An Assessment of Sleep Disturbance in Patients before and after Carpal Tunnel Release
J Hand Surg Asian Pac Vol
Background: Night time numbness is a key characteristic of CTS and relief of night time symptoms is one of the outcomes most important to patients. This study tested the hypothesis that there is no difference between sleep quality and night symptoms before and after carpal tunnel release (CTR). Methods: Forty-four, English-speaking adult patients requesting open CTR for electrodiagnostically confirmed carpal tunnel syndrome completed questionnaires before and after surgery. Average age was 59, 24 patients were men and 20 were women. Patient with a primary or secondary sleep disorder were excluded. Before surgery, patients completed the Pittsburg Sleep Quality index (PSQI). At an average of 3 months after surgery, participants completed PSQI questionnaires. Onset of sleep quality improvement was specifically addressed. Differences between preoperative and postoperative sleep quality were evaluated using the paired t-test. Spearman correlations were used to assess the relationship between continuous variables. Results: Of the 44 patients, 32 (72%) were classified as poor sleepers (PSQI > 5.5) prior to surgery. At 3 months follow up, there was a significant improvement PSQI global scores (7.8 ± 5.1 vs 4 ± 3.5, p < 0.001) as well as subdivisions. Daytime dysfunction (0.2 ± 0.4, p < 0.001) and medication use (1.0 ± 1.2 vs 0.9 ± 1.2, p < 0.045) secondary to sleep disturbance and was improved as well. In all patients, onset of improvement was within 24 hours of surgery. Conclusions: CTR is associated with improvement in sleep quality at 3 months follow-up. CTR improves daytime dysfunction related to the sleep disturbance. The onset of sleep improvement is 24 hours after surgery in most cases.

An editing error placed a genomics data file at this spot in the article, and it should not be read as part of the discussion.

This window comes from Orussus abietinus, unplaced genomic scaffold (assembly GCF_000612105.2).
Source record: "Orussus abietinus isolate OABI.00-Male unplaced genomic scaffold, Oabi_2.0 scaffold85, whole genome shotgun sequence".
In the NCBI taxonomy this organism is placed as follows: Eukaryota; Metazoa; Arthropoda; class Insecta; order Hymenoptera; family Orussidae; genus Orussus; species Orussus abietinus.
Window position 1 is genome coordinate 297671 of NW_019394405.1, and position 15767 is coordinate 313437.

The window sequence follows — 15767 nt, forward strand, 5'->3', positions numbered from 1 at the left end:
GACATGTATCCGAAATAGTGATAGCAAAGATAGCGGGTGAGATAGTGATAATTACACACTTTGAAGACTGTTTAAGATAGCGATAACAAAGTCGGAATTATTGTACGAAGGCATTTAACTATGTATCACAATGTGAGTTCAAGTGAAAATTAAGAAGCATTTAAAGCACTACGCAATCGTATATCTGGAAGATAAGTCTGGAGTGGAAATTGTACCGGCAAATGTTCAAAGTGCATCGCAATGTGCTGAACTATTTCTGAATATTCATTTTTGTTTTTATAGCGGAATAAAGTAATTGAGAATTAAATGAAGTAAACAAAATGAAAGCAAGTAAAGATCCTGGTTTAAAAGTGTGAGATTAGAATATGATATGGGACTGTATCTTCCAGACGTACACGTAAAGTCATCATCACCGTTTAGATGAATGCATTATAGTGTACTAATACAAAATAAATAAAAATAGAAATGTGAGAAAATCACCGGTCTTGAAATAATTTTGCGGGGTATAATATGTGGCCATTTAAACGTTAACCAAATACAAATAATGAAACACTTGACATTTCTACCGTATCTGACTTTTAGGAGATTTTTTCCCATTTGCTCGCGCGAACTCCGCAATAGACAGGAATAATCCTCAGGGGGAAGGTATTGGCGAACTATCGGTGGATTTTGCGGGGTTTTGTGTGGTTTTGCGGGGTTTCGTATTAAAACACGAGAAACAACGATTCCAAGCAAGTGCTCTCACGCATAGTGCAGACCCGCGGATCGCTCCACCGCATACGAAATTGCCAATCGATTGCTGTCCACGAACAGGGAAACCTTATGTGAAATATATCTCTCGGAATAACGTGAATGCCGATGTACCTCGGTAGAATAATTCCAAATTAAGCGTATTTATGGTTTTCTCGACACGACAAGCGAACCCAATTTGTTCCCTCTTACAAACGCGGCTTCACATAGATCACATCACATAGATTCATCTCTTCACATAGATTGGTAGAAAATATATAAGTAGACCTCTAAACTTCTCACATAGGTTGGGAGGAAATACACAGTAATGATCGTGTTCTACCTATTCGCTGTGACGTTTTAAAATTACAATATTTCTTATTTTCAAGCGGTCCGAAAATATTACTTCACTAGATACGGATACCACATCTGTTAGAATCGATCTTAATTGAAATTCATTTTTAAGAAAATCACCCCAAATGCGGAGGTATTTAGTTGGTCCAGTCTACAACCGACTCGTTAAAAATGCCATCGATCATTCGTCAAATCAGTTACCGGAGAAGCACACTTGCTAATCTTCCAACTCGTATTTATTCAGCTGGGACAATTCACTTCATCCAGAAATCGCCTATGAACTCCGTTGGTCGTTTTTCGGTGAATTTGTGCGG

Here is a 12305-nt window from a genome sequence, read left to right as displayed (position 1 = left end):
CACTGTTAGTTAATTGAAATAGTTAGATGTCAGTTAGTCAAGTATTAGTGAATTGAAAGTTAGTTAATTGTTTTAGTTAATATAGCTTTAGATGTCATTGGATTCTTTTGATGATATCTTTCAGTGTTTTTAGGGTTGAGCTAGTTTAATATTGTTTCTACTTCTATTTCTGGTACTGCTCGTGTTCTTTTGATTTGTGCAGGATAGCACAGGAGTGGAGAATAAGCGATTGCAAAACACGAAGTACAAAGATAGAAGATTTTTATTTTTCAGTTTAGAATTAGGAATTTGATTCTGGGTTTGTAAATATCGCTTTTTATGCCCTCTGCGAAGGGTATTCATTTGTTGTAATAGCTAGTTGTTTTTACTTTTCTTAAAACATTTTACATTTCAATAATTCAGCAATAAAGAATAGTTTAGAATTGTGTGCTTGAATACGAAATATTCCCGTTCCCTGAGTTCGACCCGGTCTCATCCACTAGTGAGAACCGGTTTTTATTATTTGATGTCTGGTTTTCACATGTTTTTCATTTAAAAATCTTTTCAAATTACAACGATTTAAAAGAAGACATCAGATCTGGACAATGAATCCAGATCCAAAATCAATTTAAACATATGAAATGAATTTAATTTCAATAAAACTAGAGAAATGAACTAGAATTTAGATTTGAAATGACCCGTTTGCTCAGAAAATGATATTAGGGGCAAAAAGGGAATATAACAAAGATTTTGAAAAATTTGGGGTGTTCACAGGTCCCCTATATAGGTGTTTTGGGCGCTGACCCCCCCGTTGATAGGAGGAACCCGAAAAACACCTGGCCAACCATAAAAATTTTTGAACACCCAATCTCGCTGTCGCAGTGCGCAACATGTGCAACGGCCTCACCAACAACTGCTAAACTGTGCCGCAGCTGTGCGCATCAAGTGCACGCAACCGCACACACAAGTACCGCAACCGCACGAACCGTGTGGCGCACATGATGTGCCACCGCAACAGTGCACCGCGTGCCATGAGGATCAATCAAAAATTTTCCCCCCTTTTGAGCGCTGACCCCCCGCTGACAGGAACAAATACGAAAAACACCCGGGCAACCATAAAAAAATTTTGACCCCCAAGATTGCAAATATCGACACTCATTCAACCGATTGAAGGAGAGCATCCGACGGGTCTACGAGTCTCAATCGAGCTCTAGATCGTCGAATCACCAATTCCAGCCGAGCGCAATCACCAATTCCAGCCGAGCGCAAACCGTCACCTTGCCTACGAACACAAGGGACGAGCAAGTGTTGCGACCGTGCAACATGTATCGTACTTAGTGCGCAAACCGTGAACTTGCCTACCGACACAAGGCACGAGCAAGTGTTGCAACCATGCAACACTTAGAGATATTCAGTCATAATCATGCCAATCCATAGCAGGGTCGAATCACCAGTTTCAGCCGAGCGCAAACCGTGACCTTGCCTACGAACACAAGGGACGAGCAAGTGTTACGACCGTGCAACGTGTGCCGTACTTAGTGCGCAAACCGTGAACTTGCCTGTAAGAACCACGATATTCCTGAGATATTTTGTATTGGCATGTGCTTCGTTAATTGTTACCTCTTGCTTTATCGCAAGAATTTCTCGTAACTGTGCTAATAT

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School of Medicine
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